Andy Cornett

Diocese of Pensacola-Tallahassee

During the dark days after Hurricane Michael, meet the Army vet who sparked hope in Florida.

It’s near dawn on a calm, sunny October morning in 2018, and a group of people are gathered under an awning at St. Dominic Church in Panama City, Florida. The stillness of the morning is a stark contrast to what unfolded just a week ago, when Hurricane Michael plowed through this poor coastal town, tearing off roofs and upending lives.

Under the awning, Andy Cornett wears a T-shirt that reads “Set St. Dominic Ablaze”—the message written by hand with a Sharpie marker. He’s learned that in the chaos of leading volunteers and reaching out to thousands affected by the storm, a simple written message on a shirt can keep people focused on a mission.

Andy knows a lot about missions. He served in the U.S. Army for 23 years, both in infantry and as a helicopter pilot. So when the storm hit the Gulf coast of Florida, he knew that there was desperate need for a coordinated response, to gather volunteers and reach out to the vulnerable. Months later, Andy describes his reaction:

“When this storm happened, it's as if it was like the Pentecost for me. My fire just came alive. I saw a need and I saw a chance to help people and to show people the Holy spirit.”

As a parishioner at St. Dominic, his thoughts quickly turned to how the parish might reach out to those in need. He had been volunteering with the Red Cross, but his heart was pulling him toward ministry in the Church. He reached out to St. Dominic’s pastor, Fr. Michael Nixon, and got to work. He saw people who were in despair, and wanted to send a simple message. “It's showing them that there is a God who cares. There is a Holy Spirit.”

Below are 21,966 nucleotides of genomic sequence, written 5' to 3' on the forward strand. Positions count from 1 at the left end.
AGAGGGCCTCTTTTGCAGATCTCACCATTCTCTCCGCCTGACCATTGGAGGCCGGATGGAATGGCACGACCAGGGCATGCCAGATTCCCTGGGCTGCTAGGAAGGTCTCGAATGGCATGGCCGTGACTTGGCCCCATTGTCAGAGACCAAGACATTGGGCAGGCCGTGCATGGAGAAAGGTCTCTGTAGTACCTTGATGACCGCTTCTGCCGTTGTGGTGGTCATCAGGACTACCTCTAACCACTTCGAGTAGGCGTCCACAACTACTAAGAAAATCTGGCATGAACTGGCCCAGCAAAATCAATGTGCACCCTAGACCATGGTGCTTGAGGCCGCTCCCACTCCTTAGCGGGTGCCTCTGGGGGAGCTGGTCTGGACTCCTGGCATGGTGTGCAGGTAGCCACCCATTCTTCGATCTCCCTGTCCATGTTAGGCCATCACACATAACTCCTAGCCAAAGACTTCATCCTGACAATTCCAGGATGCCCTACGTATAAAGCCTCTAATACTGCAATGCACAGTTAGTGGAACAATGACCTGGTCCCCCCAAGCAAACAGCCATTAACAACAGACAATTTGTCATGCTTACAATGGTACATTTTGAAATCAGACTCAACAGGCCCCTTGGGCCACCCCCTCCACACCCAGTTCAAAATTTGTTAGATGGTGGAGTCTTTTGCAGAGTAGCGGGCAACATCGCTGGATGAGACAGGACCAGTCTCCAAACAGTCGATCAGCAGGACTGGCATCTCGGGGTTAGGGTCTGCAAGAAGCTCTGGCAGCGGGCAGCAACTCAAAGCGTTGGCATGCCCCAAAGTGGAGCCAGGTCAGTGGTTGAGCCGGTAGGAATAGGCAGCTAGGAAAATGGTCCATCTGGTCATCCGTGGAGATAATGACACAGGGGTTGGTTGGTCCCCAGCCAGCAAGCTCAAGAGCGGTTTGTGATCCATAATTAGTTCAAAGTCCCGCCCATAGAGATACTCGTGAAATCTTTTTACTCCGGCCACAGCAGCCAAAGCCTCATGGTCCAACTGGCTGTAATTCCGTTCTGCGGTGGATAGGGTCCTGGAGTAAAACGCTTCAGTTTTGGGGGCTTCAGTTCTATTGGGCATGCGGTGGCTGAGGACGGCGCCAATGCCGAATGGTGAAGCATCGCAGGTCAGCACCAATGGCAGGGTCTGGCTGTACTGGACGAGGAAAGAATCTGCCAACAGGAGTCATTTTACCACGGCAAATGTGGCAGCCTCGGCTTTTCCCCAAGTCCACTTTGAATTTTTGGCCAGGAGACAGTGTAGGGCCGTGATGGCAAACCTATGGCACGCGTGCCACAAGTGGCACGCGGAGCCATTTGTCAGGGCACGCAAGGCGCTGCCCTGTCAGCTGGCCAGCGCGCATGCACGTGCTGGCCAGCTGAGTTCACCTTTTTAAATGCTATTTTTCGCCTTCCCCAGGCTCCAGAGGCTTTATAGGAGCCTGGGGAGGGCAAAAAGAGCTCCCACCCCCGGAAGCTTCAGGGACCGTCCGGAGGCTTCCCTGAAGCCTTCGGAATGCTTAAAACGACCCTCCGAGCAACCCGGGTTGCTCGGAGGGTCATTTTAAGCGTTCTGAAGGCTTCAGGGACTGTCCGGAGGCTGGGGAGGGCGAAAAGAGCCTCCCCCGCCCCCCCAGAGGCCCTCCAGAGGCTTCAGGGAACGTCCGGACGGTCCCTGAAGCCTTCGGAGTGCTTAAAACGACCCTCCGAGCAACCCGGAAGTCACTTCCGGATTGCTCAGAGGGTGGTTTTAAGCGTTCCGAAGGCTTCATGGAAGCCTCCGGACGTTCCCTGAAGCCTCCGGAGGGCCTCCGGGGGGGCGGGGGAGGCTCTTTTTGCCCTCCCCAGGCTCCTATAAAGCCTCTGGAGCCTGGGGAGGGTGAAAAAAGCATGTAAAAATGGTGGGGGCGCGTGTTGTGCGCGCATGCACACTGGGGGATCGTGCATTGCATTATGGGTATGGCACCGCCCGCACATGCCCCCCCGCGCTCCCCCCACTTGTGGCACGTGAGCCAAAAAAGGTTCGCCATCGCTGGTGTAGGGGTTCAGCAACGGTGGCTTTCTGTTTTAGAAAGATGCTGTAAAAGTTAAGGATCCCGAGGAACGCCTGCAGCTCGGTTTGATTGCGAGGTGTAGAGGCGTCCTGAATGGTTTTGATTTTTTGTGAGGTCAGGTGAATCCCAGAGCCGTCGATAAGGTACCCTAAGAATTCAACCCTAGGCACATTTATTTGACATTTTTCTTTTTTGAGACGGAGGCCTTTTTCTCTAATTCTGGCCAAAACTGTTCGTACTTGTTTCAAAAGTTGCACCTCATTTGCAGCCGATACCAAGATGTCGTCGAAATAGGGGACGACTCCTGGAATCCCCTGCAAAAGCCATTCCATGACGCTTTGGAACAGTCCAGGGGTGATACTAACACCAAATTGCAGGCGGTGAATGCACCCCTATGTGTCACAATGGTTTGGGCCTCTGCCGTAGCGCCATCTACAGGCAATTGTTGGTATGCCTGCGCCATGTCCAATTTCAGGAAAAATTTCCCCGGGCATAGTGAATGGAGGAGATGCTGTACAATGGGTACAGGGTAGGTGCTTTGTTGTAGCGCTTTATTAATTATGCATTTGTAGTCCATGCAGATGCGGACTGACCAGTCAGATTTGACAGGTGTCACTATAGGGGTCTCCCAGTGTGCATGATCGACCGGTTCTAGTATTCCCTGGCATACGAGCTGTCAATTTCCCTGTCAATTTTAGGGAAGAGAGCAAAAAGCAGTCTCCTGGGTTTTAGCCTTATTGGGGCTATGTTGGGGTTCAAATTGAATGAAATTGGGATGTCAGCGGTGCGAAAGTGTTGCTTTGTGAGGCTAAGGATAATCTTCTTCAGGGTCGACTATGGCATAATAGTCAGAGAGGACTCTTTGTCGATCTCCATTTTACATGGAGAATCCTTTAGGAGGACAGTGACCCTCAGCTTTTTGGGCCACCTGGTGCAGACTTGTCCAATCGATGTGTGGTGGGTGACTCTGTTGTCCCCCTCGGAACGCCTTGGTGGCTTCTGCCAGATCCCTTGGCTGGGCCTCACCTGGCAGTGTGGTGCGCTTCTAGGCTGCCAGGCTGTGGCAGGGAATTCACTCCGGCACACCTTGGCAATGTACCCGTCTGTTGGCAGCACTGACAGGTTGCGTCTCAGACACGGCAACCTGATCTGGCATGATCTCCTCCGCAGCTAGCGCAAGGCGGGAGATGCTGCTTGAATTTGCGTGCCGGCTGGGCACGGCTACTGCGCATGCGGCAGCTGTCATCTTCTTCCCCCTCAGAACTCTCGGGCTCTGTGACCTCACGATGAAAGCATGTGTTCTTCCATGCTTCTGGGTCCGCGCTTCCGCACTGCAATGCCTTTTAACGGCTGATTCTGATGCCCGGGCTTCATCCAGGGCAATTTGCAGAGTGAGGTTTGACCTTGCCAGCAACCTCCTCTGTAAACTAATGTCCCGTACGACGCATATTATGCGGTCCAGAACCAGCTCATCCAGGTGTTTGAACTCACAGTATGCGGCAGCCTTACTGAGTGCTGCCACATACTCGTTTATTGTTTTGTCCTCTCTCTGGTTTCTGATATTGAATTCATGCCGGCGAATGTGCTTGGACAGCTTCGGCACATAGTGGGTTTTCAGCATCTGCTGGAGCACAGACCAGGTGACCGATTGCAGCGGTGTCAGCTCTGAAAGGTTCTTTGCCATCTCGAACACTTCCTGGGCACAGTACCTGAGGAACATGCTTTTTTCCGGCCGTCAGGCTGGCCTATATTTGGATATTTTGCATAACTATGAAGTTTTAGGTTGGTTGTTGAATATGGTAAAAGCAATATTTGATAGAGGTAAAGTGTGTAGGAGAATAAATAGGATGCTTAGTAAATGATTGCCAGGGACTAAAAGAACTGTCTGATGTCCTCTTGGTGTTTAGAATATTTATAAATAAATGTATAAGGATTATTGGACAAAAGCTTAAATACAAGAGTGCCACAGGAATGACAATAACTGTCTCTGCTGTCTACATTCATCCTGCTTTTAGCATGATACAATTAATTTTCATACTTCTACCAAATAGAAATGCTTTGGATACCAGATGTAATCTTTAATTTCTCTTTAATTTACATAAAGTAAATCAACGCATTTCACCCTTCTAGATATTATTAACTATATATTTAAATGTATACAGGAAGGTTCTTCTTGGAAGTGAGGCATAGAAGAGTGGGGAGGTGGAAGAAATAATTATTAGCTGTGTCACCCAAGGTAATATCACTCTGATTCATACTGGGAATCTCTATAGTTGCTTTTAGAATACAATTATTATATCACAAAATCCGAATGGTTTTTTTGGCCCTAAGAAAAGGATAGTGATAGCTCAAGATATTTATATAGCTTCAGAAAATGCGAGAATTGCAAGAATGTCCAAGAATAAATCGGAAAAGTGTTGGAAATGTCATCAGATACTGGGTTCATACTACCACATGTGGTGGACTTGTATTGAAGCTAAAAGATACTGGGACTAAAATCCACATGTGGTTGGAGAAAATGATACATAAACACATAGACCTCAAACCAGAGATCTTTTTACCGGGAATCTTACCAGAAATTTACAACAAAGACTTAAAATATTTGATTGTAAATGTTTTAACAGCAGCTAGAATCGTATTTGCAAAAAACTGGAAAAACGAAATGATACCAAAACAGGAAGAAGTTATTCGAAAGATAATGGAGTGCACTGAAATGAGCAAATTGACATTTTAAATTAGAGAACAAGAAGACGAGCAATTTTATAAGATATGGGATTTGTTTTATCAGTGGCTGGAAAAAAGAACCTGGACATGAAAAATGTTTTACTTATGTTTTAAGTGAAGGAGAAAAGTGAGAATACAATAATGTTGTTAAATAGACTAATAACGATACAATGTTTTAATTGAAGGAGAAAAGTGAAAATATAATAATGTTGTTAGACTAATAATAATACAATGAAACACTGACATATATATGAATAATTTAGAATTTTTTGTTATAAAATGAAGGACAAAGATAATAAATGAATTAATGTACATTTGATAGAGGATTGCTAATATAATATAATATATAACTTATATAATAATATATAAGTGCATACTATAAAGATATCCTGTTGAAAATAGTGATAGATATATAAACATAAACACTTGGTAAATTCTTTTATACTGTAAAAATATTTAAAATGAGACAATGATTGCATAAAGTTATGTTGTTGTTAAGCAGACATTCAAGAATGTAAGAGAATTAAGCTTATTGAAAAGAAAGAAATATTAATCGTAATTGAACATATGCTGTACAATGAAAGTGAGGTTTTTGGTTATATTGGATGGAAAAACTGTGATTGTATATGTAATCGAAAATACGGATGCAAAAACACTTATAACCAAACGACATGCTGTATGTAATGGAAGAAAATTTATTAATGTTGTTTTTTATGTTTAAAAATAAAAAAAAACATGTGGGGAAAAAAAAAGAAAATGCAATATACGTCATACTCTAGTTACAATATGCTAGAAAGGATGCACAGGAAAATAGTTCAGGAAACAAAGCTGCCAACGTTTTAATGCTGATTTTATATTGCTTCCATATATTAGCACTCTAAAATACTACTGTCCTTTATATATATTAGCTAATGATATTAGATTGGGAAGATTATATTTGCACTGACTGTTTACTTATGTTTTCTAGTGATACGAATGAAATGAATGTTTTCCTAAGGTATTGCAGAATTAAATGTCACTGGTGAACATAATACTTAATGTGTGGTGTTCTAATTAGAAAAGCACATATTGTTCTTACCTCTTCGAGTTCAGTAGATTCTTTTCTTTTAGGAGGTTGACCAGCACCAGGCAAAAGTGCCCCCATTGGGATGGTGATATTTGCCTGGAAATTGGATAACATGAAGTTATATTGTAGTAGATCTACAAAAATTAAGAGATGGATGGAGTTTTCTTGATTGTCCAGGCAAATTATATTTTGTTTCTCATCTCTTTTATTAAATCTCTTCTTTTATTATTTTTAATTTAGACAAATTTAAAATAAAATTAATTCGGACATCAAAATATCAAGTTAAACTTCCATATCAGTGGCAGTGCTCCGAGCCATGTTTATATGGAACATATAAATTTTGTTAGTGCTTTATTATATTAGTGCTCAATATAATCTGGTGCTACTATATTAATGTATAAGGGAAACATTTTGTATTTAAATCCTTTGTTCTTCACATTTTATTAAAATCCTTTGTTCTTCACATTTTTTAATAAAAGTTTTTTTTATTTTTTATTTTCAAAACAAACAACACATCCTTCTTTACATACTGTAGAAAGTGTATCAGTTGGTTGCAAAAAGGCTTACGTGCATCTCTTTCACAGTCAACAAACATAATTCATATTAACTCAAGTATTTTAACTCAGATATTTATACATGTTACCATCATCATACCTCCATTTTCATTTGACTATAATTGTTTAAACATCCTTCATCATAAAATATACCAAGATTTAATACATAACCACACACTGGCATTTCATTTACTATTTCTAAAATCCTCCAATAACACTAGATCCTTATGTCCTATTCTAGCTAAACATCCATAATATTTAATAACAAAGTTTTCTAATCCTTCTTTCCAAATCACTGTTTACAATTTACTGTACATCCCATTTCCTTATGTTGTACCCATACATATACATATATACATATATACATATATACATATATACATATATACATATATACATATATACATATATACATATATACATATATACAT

The parking lot at St. Dominic became a staging area for all the relief efforts for the region: food, water, clothing, and medicine—millions of pounds of these necessities made their way through St. Dominic in the ensuing months.

Andy was at the heart of this massive effort, directing volunteers and reaching out to vulnerable people. On one day, it may be visiting an elderly woman whose home was flooded and who had to live in a trailer for months.


Another day, it’s removing downed trees which had been snapped like matchsticks in the back yard of a disabled man.

But through all these efforts, Andy is laser-focused on the real mission: sharing God’s love. He says of the man whom he is serving, “I don't want him to see Andy. I want him to see that there is a higher being that's helping. It almost makes me cry to think about the fact that this guy thought he was hopeless. Maybe he understands there's something bigger to him helping him, not just this guy that he'd just met two days ago that doesn't even know.”

For Andy, the light of Christ is not about him: it’s about what happens when people come together. “I think because the light of Christ, it's like in me through these folks that are all around me. It really is. I'm just an instrument of the Holy Spirit.”

The Lumen Christi Award is proudly presented by Catholic Extension, a non-profit that

provides grants to build the Catholic faith in the poorest areas of the United States. 

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